Objective: To identify portion sizes (quantity ingested at a meal/snack) of foods commonly consumed in early childhood, temporal stability, and relations to energy intake, weight status, and sociodemographic characteristics. Study design: Three samples were evaluated: the Continuing Survey of Food Intakes by Individuals, 1994 to 1996, 1998 (CSFII 94-96, 98) (n = 1039), the Nationwide Food Consumption Survey, 1977 to 1978 (NFCS 77-78) (n = 1045), and a longitudinal sample (n = 55) studied from 12 to 18 months. The CSFII 94-96, 98, and NFCS 77-78 samples were compared to evaluate secular trends. Change from 12 to 18 months was assessed in the longitudinal sample. Relations of portion size to other relevant variables were evaluated in the CSFII 94-96, 98 sample. Results: In recent decades, portions remained remarkably similar for most foods. An exception was for meat portions, which were smaller in recent samples. Portions were longitudinally stable for most foods but increased for milk, bread, cereal, juice, and peanut butter. Body weight was positively related to energy intake and portion size but not number of eating occasions and/or foods. Sociodemographically, portion size was inversely related to number of eating occasions and/or foods. Conclusions: Children regulate energy intake largely through portion size. Sociodemographic patterns may have implications for later weight status.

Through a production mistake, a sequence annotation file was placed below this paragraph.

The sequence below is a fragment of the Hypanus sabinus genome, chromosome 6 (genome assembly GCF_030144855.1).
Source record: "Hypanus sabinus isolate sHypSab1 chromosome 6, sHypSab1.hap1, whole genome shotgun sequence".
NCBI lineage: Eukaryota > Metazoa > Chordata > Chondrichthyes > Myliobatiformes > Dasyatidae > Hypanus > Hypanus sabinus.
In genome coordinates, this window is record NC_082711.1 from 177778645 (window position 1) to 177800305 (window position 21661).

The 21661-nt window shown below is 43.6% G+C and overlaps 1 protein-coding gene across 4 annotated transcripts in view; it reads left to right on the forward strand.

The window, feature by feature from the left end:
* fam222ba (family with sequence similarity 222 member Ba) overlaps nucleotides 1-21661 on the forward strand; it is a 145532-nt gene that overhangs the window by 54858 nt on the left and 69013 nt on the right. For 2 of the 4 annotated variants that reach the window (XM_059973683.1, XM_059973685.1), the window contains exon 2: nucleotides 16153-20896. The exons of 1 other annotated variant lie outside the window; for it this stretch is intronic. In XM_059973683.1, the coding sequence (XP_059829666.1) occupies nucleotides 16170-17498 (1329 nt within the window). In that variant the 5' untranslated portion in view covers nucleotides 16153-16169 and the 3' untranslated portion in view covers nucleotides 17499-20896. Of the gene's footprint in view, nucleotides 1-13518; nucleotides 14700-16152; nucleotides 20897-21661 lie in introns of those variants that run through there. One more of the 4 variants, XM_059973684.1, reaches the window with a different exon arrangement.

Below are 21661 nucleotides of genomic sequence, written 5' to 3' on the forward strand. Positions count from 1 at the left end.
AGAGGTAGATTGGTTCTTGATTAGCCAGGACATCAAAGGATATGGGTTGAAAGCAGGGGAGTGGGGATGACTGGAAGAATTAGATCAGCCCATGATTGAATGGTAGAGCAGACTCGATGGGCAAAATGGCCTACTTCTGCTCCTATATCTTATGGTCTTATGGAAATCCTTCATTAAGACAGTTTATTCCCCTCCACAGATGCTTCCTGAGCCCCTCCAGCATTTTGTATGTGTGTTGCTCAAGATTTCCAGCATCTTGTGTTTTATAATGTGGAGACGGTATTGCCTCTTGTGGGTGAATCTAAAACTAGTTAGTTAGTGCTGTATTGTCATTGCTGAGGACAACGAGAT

All Science Journal Classification (ASJC) codes
- Pediatrics, Perinatology, and Child Health